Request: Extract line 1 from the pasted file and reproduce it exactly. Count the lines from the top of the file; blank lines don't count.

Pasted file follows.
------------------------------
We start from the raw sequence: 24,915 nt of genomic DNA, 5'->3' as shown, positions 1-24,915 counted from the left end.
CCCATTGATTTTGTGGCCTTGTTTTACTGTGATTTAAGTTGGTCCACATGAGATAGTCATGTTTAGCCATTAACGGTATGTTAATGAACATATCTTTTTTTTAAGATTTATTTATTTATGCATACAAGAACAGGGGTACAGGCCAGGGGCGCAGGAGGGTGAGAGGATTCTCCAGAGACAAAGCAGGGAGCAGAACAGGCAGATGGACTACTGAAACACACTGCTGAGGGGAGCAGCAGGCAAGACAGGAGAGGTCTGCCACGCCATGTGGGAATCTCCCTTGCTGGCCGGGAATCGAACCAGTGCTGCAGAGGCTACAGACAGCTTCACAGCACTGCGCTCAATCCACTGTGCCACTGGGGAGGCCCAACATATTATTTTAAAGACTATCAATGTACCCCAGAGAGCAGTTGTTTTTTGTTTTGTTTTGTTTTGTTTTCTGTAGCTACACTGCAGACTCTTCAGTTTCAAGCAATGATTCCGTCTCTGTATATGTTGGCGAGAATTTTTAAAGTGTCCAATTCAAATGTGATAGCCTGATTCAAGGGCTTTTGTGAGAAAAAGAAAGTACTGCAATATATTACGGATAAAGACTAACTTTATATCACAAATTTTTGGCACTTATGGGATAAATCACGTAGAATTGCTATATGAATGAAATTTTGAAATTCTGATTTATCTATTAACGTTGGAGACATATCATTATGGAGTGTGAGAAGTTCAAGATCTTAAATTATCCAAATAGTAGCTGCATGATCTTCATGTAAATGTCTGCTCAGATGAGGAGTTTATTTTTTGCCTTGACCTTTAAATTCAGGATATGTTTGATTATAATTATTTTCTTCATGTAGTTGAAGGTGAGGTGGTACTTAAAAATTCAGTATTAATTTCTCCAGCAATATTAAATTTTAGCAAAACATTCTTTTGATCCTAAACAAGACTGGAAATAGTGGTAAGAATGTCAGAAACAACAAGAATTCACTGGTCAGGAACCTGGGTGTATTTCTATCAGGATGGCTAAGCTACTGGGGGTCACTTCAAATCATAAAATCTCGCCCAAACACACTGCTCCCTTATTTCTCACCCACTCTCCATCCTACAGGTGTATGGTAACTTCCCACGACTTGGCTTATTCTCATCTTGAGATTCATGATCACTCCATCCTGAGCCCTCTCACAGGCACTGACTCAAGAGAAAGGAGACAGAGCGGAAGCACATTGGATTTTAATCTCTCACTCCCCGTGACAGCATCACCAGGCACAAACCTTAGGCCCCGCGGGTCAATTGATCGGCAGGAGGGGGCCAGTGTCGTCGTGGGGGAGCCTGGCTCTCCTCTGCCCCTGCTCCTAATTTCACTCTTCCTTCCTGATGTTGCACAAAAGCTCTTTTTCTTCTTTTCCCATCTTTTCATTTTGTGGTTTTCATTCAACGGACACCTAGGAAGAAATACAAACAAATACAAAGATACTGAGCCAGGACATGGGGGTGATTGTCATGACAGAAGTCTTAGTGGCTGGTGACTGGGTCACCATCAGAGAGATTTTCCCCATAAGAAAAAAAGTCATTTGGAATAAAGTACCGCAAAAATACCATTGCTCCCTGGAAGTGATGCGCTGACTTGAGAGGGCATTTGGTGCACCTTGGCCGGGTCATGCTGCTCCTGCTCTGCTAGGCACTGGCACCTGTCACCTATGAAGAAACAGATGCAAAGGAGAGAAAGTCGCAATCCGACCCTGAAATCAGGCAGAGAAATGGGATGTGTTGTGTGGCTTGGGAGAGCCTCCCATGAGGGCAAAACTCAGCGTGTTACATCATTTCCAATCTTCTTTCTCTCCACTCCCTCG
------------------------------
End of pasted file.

We start from the raw sequence: 24,915 nt of genomic DNA, 5'->3' as shown, positions 1-24,915 counted from the left end.